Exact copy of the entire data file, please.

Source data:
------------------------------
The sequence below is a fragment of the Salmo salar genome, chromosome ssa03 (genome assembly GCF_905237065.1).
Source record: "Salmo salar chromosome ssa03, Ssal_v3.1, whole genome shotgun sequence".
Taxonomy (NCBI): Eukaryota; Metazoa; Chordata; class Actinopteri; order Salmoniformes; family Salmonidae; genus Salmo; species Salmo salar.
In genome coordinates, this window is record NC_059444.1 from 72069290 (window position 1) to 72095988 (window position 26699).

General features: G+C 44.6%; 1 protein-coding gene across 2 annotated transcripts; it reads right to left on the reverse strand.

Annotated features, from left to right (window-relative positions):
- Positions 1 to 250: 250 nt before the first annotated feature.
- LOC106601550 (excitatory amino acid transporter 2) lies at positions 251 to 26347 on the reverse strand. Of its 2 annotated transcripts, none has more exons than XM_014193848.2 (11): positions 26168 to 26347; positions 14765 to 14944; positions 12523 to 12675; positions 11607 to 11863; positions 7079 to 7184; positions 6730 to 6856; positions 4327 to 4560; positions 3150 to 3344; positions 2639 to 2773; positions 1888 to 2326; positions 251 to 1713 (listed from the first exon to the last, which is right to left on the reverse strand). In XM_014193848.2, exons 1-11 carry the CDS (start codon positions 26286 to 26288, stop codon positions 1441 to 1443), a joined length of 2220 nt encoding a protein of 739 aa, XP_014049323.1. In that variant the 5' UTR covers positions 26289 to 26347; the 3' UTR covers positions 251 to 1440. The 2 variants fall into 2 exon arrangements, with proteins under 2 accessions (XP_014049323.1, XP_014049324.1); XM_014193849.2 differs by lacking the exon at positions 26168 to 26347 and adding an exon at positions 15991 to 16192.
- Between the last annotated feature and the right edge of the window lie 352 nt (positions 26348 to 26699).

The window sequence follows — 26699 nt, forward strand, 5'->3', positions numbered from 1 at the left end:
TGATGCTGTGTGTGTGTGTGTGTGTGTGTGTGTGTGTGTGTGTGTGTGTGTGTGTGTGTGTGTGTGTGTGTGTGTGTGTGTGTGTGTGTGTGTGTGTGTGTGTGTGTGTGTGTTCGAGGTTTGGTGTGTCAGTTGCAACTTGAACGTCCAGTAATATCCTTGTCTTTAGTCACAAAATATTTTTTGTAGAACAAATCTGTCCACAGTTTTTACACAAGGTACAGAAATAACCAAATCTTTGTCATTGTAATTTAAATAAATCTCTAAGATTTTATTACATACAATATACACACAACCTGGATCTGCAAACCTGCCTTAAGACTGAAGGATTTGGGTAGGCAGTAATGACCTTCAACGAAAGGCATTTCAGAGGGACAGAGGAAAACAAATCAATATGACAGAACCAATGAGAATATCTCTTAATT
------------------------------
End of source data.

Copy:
The sequence below is a fragment of the Salmo salar genome, chromosome ssa03 (genome assembly GCF_905237065.1).
Source record: "Salmo salar chromosome ssa03, Ssal_v3.1, whole genome shotgun sequence".
Taxonomy (NCBI): Eukaryota; Metazoa; Chordata; class Actinopteri; order Salmoniformes; family Salmonidae; genus Salmo; species Salmo salar.
In genome coordinates, this window is record NC_059444.1 from 72069290 (window position 1) to 72095988 (window position 26699).

General features: G+C 44.6%; 1 protein-coding gene across 2 annotated transcripts; it reads right to left on the reverse strand.

Annotated features, from left to right (window-relative positions):
- Positions 1 to 250: 250 nt before the first annotated feature.
- LOC106601550 (excitatory amino acid transporter 2) lies at positions 251 to 26347 on the reverse strand. Of its 2 annotated transcripts, none has more exons than XM_014193848.2 (11): positions 26168 to 26347; positions 14765 to 14944; positions 12523 to 12675; positions 11607 to 11863; positions 7079 to 7184; positions 6730 to 6856; positions 4327 to 4560; positions 3150 to 3344; positions 2639 to 2773; positions 1888 to 2326; positions 251 to 1713 (listed from the first exon to the last, which is right to left on the reverse strand). In XM_014193848.2, exons 1-11 carry the CDS (start codon positions 26286 to 26288, stop codon positions 1441 to 1443), a joined length of 2220 nt encoding a protein of 739 aa, XP_014049323.1. In that variant the 5' UTR covers positions 26289 to 26347; the 3' UTR covers positions 251 to 1440. The 2 variants fall into 2 exon arrangements, with proteins under 2 accessions (XP_014049323.1, XP_014049324.1); XM_014193849.2 differs by lacking the exon at positions 26168 to 26347 and adding an exon at positions 15991 to 16192.
- Between the last annotated feature and the right edge of the window lie 352 nt (positions 26348 to 26699).

The window sequence follows — 26699 nt, forward strand, 5'->3', positions numbered from 1 at the left end:
TGATGCTGTGTGTGTGTGTGTGTGTGTGTGTGTGTGTGTGTGTGTGTGTGTGTGTGTGTGTGTGTGTGTGTGTGTGTGTGTGTGTGTGTGTGTGTGTGTGTGTGTGTGTGTGTTCGAGGTTTGGTGTGTCAGTTGCAACTTGAACGTCCAGTAATATCCTTGTCTTTAGTCACAAAATATTTTTTGTAGAACAAATCTGTCCACAGTTTTTACACAAGGTACAGAAATAACCAAATCTTTGTCATTGTAATTTAAATAAATCTCTAAGATTTTATTACATACAATATACACACAACCTGGATCTGCAAACCTGCCTTAAGACTGAAGGATTTGGGTAGGCAGTAATGACCTTCAACGAAAGGCATTTCAGAGGGACAGAGGAAAACAAATCAATATGACAGAACCAATGAGAATATCTCTTAATT